In one of his recent Washington Post columns, E. J. Dionne argued that “President Biden and the nation’s Democratic governors want to talk about jobs, incomes, child care, health care and who wields economic power. Republicans, led by many of their own governors, want the fight to be all about a packet of cultural issues connected to race, LGBTQ rights, the schools and religion — “woke fantasies,” in the shorthand of Arkansas Gov. Sarah Huckabee Sanders’s response to Biden’s State of the Union address.”Further,
“There is a subtext to this debate: Leading figures in both parties have decided that the future of American politics rests in the hands of working-class voters. With the most affluent voters now largely sorted by ideology, the “working middle class” in the poll-tested phrase popular among politicians, will be getting a lot of love.”
Biden’s bet — and it’s a wager many successful Democratic governors made last year — is that Democrats can win back blue-collar voters. This means not just gaining ground among Whites without college degrees but also winning back Hispanic voters who have drifted toward the GOP, and boosting turnout among the Black working class.
Dionne says “Declining faith in government’s capacity to make a difference in their economic lives has pushed many working-class voters to cast ballots on cultural issues, some closely connected to race….And many Democrats argue that non-economic issues, particularly abortion rights, have been key to the party’s advances among suburban swing voters.”
“Non-economic issues” its a useful term,. especially for abortion rights, which is far more real to most voters than any of the other issues lumped in the sloppy “culture war” basket. It also highlights the importance of economic issues, which remain the Democrats’ best hope for electoral success.
Republicans are masters of the art of political distraction. It is essential for their political survival. They love talking about ‘critical race theory’ and ‘the transsexual agenda’ and making phony claims about duly-certified elections being a conspiracy against everyone who isn’t a self-identified liberal. Republicans hate talking about economic issues because they have nothing to offer in that all-important category, other than the lower taxes, which they end up giving to the already wealthy far more often than the ‘working middle class.’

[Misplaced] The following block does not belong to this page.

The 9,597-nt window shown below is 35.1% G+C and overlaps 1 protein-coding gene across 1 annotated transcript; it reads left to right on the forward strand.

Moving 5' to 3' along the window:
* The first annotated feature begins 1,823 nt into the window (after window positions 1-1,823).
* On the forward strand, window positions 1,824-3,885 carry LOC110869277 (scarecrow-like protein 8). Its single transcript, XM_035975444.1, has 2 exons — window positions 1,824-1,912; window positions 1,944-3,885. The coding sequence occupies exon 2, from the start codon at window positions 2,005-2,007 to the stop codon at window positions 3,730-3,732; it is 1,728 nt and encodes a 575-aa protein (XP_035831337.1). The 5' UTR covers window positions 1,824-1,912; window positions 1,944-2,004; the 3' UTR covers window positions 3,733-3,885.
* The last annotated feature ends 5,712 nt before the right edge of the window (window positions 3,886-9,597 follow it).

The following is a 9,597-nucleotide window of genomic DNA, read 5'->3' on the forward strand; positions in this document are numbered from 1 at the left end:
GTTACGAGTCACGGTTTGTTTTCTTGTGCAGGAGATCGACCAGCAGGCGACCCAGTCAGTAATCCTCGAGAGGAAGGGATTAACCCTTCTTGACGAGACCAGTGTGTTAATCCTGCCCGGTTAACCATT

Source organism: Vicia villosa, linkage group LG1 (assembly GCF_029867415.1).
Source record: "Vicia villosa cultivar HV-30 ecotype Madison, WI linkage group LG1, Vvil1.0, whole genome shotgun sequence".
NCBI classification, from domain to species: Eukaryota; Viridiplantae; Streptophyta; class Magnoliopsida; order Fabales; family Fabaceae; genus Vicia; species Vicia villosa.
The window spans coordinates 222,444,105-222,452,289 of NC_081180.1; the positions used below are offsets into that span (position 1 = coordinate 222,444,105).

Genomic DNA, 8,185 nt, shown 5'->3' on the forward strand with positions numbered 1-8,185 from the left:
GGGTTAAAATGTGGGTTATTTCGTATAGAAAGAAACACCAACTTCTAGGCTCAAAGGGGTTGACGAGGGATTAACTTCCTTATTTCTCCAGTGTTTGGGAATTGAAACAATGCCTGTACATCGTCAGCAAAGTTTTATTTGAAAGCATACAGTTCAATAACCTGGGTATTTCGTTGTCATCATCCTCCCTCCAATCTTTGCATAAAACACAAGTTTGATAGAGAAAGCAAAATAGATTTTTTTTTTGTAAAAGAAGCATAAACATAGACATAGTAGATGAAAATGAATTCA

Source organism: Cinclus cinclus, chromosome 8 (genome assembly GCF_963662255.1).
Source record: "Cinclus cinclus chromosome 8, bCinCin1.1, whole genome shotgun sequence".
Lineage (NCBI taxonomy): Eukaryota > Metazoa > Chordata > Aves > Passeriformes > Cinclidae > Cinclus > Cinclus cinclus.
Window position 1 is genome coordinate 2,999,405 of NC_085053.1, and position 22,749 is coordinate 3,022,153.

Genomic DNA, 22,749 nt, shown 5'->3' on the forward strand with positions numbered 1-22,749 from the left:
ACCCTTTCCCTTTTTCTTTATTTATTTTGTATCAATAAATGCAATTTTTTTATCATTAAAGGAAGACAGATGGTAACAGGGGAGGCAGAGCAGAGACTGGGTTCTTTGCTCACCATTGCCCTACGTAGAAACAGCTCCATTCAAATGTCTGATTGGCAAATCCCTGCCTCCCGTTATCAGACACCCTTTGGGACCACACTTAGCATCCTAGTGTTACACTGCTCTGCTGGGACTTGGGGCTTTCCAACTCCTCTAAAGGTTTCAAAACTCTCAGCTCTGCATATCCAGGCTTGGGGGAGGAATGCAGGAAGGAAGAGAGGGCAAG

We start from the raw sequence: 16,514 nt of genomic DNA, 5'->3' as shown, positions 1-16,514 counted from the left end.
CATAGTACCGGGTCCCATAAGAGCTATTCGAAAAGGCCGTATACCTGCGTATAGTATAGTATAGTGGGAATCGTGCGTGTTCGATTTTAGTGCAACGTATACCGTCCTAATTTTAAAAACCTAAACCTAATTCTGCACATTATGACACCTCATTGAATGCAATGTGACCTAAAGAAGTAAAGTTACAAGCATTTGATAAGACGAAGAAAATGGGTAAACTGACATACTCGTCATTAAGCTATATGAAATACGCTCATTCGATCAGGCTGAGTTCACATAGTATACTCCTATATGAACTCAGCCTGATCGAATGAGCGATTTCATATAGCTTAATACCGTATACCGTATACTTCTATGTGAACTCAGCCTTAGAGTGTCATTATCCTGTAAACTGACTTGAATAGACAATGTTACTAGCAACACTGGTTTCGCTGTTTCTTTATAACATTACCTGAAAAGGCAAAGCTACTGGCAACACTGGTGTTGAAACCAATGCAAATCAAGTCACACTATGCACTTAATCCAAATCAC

Dionne makes a convincing case that Democrats should look to their Governors, who think of themselves as “the get-stuff-done caucus,” not without good reason. Republicans hold a House majority and Senate Democrats can’t get any traction anyway, thanks to the idiotic 60-vote requirement for cloture. But there are a very few states, Michigan being exhibit “A,” in which Democrats have the authority to pass popular legislation.
The Senate is paralyzed. Maybe Tim Ryan should be glad he isn’t stuck on that hampster wheel. It’s not a great place right now for Democrats who want to get stuff done. All that could change if Dems take back a House majority in ’24 and somehow hold their Senate majority, against the odds. Until then, it’s Governors, like Whitmer, backed by a Democratic legislative majority, who are in a position to shine.
Dionne quotes NY Governor Kathy Hochul, waxing nostalgically about FDR’s superpower, connecting with working-class voters. FDR was a unique rich guy, who actually cared about working people and it showed. JFK tried to mine that vein, before he was cut down, and LBJ actually delivered some meaningful reforms to help the ‘working middle class,’ before he got bogged down in Vietnam.
But maybe Democrats shouldn’t talk so much about their great leaders of the past, since it highlights their absence in the present. Intelligent voters know that there are no more Lincolns and FDRs, and that today’s situation is very different anyway. What hasn’t changed is the need for political leaders who, rather than get distracted by culture wars, stay focused on economic reforms that can help improve the lives of the ‘working middle-class’ and also support abortion rights. Therein lies the path to Democrats’ future success.